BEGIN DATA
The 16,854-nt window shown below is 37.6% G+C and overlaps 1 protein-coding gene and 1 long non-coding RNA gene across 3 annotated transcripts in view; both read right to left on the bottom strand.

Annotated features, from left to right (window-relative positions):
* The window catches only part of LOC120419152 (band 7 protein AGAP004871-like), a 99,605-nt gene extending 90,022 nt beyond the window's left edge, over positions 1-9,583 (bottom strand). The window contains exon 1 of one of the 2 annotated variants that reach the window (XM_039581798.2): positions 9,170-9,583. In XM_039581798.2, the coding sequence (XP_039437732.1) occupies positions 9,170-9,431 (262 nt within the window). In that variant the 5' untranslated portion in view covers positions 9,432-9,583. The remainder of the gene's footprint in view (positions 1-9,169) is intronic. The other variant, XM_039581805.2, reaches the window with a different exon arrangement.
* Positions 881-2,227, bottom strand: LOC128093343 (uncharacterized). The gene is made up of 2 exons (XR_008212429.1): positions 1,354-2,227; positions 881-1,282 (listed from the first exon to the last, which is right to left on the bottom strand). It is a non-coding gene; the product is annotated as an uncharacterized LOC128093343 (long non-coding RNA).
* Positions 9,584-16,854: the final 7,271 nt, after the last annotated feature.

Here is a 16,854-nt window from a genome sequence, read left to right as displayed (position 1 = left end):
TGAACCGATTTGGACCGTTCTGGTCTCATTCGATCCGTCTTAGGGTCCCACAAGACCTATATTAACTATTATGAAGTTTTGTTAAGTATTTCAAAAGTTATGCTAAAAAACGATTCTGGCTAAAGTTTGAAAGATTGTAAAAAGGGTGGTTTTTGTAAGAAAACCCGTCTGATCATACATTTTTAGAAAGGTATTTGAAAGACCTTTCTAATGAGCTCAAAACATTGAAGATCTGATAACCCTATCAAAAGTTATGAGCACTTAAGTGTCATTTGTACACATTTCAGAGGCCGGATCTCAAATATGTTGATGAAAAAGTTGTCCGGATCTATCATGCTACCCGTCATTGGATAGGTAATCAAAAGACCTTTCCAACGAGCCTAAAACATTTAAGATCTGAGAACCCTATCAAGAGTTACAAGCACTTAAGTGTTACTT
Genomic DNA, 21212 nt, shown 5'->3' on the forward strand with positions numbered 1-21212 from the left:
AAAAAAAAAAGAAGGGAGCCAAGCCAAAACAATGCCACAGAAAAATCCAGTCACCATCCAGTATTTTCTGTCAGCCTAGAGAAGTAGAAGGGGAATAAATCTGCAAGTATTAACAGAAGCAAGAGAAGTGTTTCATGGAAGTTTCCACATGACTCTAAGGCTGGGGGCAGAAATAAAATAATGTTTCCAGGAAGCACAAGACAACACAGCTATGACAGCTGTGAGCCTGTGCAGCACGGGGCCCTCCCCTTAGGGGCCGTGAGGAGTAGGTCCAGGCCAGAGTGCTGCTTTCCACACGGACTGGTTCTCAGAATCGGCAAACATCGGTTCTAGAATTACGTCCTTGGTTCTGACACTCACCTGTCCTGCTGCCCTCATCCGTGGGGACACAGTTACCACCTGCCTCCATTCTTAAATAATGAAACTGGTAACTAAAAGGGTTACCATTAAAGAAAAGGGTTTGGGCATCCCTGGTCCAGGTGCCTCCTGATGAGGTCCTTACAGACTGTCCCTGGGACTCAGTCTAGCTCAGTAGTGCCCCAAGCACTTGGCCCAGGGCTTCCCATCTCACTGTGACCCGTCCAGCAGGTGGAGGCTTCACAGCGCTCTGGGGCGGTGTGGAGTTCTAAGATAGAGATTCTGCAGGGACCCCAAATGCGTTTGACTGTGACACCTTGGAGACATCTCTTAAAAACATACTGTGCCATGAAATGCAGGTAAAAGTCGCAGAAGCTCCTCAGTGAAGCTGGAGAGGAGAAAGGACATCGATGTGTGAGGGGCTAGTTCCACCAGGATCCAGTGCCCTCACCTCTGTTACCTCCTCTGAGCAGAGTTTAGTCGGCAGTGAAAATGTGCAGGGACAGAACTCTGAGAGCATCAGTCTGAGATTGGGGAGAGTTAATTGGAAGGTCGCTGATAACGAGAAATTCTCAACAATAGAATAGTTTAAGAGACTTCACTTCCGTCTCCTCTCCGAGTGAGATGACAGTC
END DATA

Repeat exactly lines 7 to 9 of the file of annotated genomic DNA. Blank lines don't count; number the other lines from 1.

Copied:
TGAACCGATTTGGACCGTTCTGGTCTCATTCGATCCGTCTTAGGGTCCCACAAGACCTATATTAACTATTATGAAGTTTTGTTAAGTATTTCAAAAGTTATGCTAAAAAACGATTCTGGCTAAAGTTTGAAAGATTGTAAAAAGGGTGGTTTTTGTAAGAAAACCCGTCTGATCATACATTTTTAGAAAGGTATTTGAAAGACCTTTCTAATGAGCTCAAAACATTGAAGATCTGATAACCCTATCAAAAGTTATGAGCACTTAAGTGTCATTTGTACACATTTCAGAGGCCGGATCTCAAATATGTTGATGAAAAAGTTGTCCGGATCTATCATGCTACCCGTCATTGGATAGGTAATCAAAAGACCTTTCCAACGAGCCTAAAACATTTAAGATCTGAGAACCCTATCAAGAGTTACAAGCACTTAAGTGTTACTT
Genomic DNA, 21212 nt, shown 5'->3' on the forward strand with positions numbered 1-21212 from the left:
AAAAAAAAAAGAAGGGAGCCAAGCCAAAACAATGCCACAGAAAAATCCAGTCACCATCCAGTATTTTCTGTCAGCCTAGAGAAGTAGAAGGGGAATAAATCTGCAAGTATTAACAGAAGCAAGAGAAGTGTTTCATGGAAGTTTCCACATGACTCTAAGGCTGGGGGCAGAAATAAAATAATGTTTCCAGGAAGCACAAGACAACACAGCTATGACAGCTGTGAGCCTGTGCAGCACGGGGCCCTCCCCTTAGGGGCCGTGAGGAGTAGGTCCAGGCCAGAGTGCTGCTTTCCACACGGACTGGTTCTCAGAATCGGCAAACATCGGTTCTAGAATTACGTCCTTGGTTCTGACACTCACCTGTCCTGCTGCCCTCATCCGTGGGGACACAGTTACCACCTGCCTCCATTCTTAAATAATGAAACTGGTAACTAAAAGGGTTACCATTAAAGAAAAGGGTTTGGGCATCCCTGGTCCAGGTGCCTCCTGATGAGGTCCTTACAGACTGTCCCTGGGACTCAGTCTAGCTCAGTAGTGCCCCAAGCACTTGGCCCAGGGCTTCCCATCTCACTGTGACCCGTCCAGCAGGTGGAGGCTTCACAGCGCTCTGGGGCGGTGTGGAGTTCTAAGATAGAGATTCTGCAGGGACCCCAAATGCGTTTGACTGTGACACCTTGGAGACATCTCTTAAAAACATACTGTGCCATGAAATGCAGGTAAAAGTCGCAGAAGCTCCTCAGTGAAGCTGGAGAGGAGAAAGGACATCGATGTGTGAGGGGCTAGTTCCACCAGGATCCAGTGCCCTCACCTCTGTTACCTCCTCTGAGCAGAGTTTAGTCGGCAGTGAAAATGTGCAGGGACAGAACTCTGAGAGCATCAGTCTGAGATTGGGGAGAGTTAATTGGAAGGTCGCTGATAACGAGAAATTCTCAACAATAGAATAGTTTAAGAGACTTCACTTCCGTCTCCTCTCCGAGTGAGATGACAGTC